BALTIMORE (WJZ) — For the first time in franchise history, the Baltimore Ravens are the top seed in the AFC playoffs. As a result, they come out of their bye week getting ready to host the sixth seed in the conference, the Tennessee Titans.

The teams do have some similarities, in that both offenses are built off of run-first philosophies, while each defense has been stronger against the pass than they have against the run this year. But that is largely where the similarities end.

The Ravens offense, orchestrated by Lamar Jackson, is the league’s highest-scoring unit (33.2 PPG) and the most efficient by Football Outsiders’ metrics. The Titans offense is strong (25.4 PPG) and sixth in efficiency, but there is a one thing that makes the Ravens unique compared with the rest of the league. As WJZ anchor and host of Purple Pregame, Rick Ritter, points out, it has to do with the personnel they can force a defense to defend.

“What makes them [the Ravens] so unique though, that some people don’t talk about, is their ability to run the 12 and the 13 personnel, double tight end, triple tight end. Hayden Hurst, Nick Boyle, Mark Andrews, such a special group of athletic tight ends. No other team has that depth in this league,” Ritter said.

The tight ends lead to matchup problems for opposing defenses, and the Titans, with the injury to linebacker Jayon Brown, could be short on the players necessary to defend those tight ends. If they go small by adding more defensive backs, the Ravens ground game can take advantage because of those same tight ends’ skills as run blockers.

“And when they run that 12/13 personnel, they condense the formation, and they’re able to disguise so much out of it. Are they going to run the ball? Are they going to pass the ball? Bring in another corner, we’re going to run the ball down your throat,” said Ritter. “Bring in a linebacker, and we’re going to pass the ball. It’s a mismatch with our tight ends.”

The defense for the Titans has been solid against the run this year, allowing just 4.0 yards per carry. But, last week against New England, the group was caught a couple of times on counter actions, allowing Sony Michel to average 4.4 yards per carry. The Ravens run game has plenty of misdirection and sleight of hand to it, which makes for a potential problem for the Titans in this matchup.

Furthermore, Ritter sees the Ravens having an advantage on the defensive side of the ball when the Titans offense is on the field. While he notes that Derrick Henry poses a significant challenge in the run game, Ritter believes that the combination of the run stoppers inside (Brandon Williams and Michael Pierce) with the play of defensive backs Marlon Humphrey and Marcus Peters will be enough.

“Now Baltimore, they’ve got the run defense to stop him, that’s for sure, with Pierce and Williams on the inside. And they’ve got the secondary to cover. The key for Baltimore here is going to be get up early, get some explosive plays early, force Ryan Tannehill to throw the ball,” said Ritter. “It will be interesting to see what Baltimore does in terms of their defensive scheme here. Will they stack the box, allow Marlon Humphrey to go man up on A.J. Brown, which is what we’ve seen a lot this year, Humphrey covering the best receivers? And he’s done a fine job at that.”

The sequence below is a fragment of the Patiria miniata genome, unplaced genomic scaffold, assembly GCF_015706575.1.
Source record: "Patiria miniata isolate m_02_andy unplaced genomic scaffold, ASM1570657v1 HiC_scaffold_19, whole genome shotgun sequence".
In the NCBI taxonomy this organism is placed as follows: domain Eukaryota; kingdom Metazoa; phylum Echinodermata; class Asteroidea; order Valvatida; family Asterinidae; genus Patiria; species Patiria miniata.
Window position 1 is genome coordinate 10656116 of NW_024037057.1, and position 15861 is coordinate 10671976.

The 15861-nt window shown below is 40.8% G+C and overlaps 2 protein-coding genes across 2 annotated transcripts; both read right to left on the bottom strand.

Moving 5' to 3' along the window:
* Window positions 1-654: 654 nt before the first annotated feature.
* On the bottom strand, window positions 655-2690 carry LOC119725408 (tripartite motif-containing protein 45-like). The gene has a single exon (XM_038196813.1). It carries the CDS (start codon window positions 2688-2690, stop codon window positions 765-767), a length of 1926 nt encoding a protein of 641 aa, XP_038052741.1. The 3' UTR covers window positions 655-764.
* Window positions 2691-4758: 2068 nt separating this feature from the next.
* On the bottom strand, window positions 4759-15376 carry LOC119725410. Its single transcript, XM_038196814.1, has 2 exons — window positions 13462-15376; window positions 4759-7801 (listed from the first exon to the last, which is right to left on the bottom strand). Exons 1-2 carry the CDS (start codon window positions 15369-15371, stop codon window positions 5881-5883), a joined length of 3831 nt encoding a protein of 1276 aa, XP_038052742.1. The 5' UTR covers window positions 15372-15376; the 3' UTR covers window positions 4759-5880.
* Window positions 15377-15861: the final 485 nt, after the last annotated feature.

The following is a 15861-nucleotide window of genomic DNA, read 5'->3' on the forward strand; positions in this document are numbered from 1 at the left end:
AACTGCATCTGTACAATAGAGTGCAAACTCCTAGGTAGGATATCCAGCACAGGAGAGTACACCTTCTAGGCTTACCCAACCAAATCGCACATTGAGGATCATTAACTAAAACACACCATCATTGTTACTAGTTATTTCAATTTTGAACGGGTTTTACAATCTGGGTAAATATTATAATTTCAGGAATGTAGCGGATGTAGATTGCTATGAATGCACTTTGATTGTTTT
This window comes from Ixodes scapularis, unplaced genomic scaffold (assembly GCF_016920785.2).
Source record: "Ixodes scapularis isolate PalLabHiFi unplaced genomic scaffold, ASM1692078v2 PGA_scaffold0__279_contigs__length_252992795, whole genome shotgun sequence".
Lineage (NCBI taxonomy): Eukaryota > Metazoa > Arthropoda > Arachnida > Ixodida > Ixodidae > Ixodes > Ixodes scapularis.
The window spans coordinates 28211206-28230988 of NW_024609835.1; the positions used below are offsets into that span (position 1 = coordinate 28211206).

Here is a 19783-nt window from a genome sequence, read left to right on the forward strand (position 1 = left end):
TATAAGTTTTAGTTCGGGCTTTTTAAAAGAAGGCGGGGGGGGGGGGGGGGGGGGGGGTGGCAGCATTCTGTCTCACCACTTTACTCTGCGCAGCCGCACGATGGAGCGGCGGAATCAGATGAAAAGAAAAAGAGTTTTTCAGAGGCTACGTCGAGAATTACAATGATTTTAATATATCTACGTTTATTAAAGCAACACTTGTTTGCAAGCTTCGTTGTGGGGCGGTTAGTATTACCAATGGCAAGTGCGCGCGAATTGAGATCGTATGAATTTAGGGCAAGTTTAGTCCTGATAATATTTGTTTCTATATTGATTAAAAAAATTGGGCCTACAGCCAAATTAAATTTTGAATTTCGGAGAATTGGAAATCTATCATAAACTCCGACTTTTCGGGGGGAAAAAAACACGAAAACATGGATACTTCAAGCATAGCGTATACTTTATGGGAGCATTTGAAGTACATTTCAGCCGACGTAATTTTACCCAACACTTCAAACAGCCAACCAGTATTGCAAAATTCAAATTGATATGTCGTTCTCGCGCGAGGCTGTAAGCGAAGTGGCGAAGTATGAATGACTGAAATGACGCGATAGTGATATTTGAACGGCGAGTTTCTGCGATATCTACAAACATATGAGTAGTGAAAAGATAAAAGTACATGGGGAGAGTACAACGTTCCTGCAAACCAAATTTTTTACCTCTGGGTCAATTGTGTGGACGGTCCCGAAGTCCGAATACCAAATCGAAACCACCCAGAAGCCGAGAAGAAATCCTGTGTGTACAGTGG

Getting up early has been a staple of the Ravens’ play this season, outscoring opponents 8-2 on average in the first quarter. A big part of that is the success the offense has had, and, of course, that comes back to quarterback Lamar Jackson.

“The one thing that Lamar is so good at too, the RPO, reading the shoulder of that defensive end. If that defensive end drops his shoulder, Lamar’s taking off if he’s crashing,” said Ritter. “If he’s [in] contain mode, they’re going to hand the ball off to (Mark) Ingram, they’re going to hand the ball off to (Gus) Edwards. They’re going to create nightmares for Tennessee.”

And, as Dan Fouts pointed out to us earlier, even when a team makes the right reads and stays with their assignments, there is no guarantee of getting Lamar to the ground.

The athleticism and intelligence Jackson possesses makes it extremely difficult for a defense to win on any given play. And, even if they do have guys in the right place, he can simply make them miss, as in the play above. All of this leads Ritter to the conclusion that the Ravens will be moving on to championship weekend.

“How can you pick against the Ravens right now? You can’t, especially at home. Again, the road to the Super Bowl in the AFC goes through M&T Bank Stadium. I expect the Ravens to pull this one out,” said Ritter. “Then we’ll get the game of the year the following week, Chiefs vs. Ravens in the AFC Championship.”

Oddsmakers agree. The Ravens are between 9-10 point favorites heading into tomorrow’s action matching their fellow AFC top seed, Kansas City, for the biggest favorites of the divisional round. Whether they can prove the oddsmakers and Ritter correct will come down to kickoff Saturday night at 8:15 p.m. EST on CBS.

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